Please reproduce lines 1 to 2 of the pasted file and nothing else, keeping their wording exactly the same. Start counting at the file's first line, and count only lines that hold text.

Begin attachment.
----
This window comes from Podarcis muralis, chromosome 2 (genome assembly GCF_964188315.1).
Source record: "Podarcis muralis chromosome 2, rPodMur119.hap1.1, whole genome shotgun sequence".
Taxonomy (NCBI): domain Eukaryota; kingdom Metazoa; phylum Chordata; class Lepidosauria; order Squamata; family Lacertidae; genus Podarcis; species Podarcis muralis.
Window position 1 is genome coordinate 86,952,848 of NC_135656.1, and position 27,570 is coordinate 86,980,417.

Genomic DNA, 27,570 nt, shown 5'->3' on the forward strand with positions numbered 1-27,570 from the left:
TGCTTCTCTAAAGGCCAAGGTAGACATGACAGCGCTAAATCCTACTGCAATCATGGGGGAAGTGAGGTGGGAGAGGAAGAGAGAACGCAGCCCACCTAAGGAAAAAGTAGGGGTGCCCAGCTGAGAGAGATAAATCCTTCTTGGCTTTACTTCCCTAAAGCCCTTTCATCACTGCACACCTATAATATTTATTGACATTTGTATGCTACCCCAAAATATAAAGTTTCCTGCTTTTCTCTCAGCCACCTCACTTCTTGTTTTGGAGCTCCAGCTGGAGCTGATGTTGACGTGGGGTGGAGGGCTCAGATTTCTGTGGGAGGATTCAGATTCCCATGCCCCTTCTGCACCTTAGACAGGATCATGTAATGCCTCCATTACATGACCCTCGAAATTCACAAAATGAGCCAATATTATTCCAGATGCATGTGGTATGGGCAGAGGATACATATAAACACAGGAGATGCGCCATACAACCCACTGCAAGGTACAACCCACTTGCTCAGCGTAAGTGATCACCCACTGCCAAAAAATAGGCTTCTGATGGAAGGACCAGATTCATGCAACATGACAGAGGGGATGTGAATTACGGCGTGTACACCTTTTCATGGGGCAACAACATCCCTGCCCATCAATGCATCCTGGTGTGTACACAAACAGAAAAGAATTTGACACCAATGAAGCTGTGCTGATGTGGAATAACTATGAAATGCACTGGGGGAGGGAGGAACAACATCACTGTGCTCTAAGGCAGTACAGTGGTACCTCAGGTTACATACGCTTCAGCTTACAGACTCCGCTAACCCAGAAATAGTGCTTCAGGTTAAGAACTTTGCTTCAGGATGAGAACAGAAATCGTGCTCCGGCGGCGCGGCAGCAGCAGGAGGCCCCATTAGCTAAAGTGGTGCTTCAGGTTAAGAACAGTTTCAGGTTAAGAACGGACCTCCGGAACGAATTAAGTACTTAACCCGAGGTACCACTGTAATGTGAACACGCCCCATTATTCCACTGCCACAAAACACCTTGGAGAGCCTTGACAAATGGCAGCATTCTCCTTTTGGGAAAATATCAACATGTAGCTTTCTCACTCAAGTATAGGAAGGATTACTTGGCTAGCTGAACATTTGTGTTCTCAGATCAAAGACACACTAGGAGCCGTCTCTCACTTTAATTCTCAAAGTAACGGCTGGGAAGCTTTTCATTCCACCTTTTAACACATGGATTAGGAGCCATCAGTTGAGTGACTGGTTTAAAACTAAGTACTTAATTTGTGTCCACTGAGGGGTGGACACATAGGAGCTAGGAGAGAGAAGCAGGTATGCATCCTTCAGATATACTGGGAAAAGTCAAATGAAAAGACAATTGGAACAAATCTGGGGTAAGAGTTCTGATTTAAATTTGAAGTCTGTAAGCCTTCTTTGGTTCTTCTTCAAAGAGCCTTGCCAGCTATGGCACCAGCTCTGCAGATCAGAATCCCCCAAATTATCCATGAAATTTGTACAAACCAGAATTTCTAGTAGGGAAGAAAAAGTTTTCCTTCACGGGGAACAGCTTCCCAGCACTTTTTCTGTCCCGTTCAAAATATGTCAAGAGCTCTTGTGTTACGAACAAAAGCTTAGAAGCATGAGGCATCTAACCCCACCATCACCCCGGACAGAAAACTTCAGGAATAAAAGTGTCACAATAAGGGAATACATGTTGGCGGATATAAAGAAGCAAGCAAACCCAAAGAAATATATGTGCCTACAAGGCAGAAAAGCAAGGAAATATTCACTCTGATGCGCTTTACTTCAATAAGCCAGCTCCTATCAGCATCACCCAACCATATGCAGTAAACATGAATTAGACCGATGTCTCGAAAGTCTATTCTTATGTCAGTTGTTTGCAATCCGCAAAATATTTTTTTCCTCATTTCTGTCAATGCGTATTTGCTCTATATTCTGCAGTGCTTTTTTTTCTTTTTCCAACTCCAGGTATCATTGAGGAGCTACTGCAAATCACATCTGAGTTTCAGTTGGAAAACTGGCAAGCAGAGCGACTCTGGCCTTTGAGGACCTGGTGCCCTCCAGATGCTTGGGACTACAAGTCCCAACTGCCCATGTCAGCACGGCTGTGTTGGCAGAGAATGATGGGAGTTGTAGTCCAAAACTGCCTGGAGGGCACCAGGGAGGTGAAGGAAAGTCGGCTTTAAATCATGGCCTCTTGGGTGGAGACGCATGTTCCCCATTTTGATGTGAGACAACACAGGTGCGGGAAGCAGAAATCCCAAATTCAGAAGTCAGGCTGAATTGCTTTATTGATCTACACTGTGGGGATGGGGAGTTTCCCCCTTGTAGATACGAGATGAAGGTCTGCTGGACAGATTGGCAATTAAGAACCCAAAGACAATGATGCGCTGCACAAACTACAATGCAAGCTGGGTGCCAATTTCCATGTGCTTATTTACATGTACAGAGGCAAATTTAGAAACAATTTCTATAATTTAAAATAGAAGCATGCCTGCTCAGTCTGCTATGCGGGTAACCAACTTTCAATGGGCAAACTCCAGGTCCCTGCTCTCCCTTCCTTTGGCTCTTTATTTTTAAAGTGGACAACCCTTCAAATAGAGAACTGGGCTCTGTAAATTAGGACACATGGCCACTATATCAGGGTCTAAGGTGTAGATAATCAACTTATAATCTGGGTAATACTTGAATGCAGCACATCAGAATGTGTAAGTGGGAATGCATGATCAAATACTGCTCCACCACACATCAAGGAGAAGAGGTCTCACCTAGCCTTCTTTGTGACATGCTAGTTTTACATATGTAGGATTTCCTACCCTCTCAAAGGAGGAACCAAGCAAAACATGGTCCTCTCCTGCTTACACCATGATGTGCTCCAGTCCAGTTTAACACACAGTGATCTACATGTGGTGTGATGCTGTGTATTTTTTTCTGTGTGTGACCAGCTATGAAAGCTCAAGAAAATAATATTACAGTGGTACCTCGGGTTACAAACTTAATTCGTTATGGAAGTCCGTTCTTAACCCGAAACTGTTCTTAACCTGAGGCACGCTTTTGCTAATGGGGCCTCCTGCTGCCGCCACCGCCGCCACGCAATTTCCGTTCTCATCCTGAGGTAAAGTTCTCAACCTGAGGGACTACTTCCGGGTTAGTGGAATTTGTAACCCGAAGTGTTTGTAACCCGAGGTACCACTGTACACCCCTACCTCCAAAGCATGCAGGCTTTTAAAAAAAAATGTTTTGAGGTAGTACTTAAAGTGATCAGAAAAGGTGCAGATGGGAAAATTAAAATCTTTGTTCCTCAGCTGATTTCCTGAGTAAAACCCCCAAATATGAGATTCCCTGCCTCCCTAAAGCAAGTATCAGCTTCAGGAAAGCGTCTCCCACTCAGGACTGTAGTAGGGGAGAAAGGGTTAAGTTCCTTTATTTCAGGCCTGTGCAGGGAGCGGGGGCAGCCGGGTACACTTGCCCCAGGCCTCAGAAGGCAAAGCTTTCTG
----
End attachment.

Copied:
This window comes from Podarcis muralis, chromosome 2 (genome assembly GCF_964188315.1).
Source record: "Podarcis muralis chromosome 2, rPodMur119.hap1.1, whole genome shotgun sequence".